Sejin Kim, Ikseon Choi, Bo Young Yoon, Min Jeong Kwon, Seok-jin Choi, Sang Hyun Kim, Jong-Tae Lee, Byoung Doo Rhee
J Educ Eval Health Prof. 2019;16:10.   Published online May 9, 2019
DOI: https://doi.org/10.3352/jeehp.2019.16.10
  • 16,692 View
  • 276 Download
  • 3 Crossref
AbstractAbstract PDFSupplementary Material
Purpose
This study aimed to explore students’ cognitive patterns while solving clinical problems in 3 different types of assessments—clinical performance examination (CPX), multimedia case-based assessment (CBA), and modified essay question (MEQ)—and thereby to understand how different types of assessments stimulate different patterns of thinking.
Methods
A total of 6 test-performance cases from 2 fourth-year medical students were used in this cross-case study. Data were collected through one-on-one interviews using a stimulated recall protocol where students were shown videos of themselves taking each assessment and asked to elaborate on what they were thinking. The unit of analysis was the smallest phrases or sentences in the participants’ narratives that represented meaningful cognitive occurrences. The narrative data were reorganized chronologically and then analyzed according to the hypothetico-deductive reasoning framework for clinical reasoning.
Results
Both participants demonstrated similar proportional frequencies of clinical reasoning patterns on the same clinical assessments. The results also revealed that the three different assessment types may stimulate different patterns of clinical reasoning. For example, the CPX strongly promoted the participants’ reasoning related to inquiry strategy, while the MEQ strongly promoted hypothesis generation. Similarly, data analysis and synthesis by the participants were more strongly stimulated by the CBA than by the other assessment types.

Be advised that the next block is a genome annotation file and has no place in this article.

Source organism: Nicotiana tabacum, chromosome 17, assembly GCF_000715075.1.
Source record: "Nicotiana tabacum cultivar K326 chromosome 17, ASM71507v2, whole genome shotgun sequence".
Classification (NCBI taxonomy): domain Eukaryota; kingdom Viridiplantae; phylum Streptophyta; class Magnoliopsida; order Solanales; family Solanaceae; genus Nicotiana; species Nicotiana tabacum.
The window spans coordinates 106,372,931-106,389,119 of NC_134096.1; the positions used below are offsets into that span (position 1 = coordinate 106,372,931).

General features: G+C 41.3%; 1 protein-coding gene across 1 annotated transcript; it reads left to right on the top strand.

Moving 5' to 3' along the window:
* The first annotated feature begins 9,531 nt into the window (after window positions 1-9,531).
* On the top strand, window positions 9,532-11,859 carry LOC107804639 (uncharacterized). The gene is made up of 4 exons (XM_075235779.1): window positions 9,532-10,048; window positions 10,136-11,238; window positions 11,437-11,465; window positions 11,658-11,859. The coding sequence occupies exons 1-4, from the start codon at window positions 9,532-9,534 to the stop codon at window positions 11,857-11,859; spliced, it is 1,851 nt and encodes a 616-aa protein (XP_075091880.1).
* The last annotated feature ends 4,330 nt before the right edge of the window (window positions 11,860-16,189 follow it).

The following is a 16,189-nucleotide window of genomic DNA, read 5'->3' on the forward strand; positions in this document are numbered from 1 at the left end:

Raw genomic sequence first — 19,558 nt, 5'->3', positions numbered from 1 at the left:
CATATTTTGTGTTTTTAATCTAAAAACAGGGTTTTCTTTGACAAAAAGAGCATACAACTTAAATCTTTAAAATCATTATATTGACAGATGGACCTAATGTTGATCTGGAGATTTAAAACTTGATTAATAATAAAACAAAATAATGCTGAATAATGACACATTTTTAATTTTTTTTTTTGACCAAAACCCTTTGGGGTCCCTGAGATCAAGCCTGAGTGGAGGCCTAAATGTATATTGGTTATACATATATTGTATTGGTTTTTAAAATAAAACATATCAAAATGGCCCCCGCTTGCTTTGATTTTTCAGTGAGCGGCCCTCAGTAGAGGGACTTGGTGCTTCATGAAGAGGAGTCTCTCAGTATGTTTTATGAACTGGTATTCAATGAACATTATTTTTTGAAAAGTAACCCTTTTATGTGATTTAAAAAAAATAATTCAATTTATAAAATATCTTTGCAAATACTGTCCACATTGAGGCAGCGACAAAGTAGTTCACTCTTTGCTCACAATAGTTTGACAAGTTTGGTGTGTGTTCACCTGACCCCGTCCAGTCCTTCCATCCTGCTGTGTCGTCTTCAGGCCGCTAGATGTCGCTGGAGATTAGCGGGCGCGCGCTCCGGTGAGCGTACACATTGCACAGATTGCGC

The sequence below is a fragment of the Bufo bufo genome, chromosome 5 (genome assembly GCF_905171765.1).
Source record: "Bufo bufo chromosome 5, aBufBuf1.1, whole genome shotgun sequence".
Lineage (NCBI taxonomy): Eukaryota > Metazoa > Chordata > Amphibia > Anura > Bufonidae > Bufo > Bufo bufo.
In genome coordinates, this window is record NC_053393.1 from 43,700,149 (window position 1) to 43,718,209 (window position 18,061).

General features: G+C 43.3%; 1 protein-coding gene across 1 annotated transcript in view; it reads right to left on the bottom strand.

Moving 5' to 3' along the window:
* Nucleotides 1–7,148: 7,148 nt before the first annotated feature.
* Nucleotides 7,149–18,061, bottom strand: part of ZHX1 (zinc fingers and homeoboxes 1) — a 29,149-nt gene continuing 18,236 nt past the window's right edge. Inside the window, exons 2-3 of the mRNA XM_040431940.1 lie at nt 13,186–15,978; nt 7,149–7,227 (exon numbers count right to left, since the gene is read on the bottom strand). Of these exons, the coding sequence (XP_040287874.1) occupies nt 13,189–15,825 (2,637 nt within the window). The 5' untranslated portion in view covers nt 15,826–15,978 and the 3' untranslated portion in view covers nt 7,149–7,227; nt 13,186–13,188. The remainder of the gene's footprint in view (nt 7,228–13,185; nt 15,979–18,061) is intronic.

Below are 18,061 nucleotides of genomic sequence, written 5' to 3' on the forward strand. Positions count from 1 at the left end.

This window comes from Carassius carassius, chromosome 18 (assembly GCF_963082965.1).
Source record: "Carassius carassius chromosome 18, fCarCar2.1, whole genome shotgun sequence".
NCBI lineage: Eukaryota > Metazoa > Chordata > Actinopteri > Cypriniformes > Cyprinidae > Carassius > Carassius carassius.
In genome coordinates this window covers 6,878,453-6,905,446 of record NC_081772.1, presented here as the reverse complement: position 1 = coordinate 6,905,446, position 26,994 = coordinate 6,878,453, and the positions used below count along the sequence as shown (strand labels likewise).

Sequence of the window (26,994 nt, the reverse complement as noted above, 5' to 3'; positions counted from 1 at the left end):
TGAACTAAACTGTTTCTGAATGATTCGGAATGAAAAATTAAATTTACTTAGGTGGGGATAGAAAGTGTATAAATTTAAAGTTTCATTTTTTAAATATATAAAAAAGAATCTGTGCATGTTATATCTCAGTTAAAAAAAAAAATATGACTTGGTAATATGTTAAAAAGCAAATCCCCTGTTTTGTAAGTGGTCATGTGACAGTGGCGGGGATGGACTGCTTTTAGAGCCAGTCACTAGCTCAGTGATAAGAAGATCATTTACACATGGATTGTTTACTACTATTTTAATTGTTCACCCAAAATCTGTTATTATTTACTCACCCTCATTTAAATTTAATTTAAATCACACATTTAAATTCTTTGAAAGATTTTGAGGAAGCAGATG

Conclusion
This study found that different assessment designs stimulated different patterns of thinking during problem-solving. This finding can contribute to the search for ways to improve current clinical assessments. Importantly, the research method used in this study can be utilized as an alternative way to examine the validity of clinical assessments.

Citations

Citations to this article as recorded by  
  • Future directions of online learning environment design at medical schools: a transition towards a post-pandemic context
    Sejin Kim
    Kosin Medical Journal.2023; 38(1): 12.     CrossRef
  • Clinical Reasoning Training based on the analysis of clinical case using a virtual environment
    Sandra Elena Lisperguer Soto, María Soledad Calvo, Gabriela Paz Urrejola Contreras, Miguel Ángel Pérez Lizama
    Educación Médica.2021; 22(3): 139.     CrossRef
  • Newly appointed medical faculty members’ self-evaluation of their educational roles at the Catholic University of Korea College of Medicine in 2020 and 2021: a cross-sectional survey-based study
    Sun Kim, A Ra Cho, Chul Woon Chung
    Journal of Educational Evaluation for Health Professions.2021; 18: 28.     CrossRef

JEEHP : Journal of Educational Evaluation for Health Professions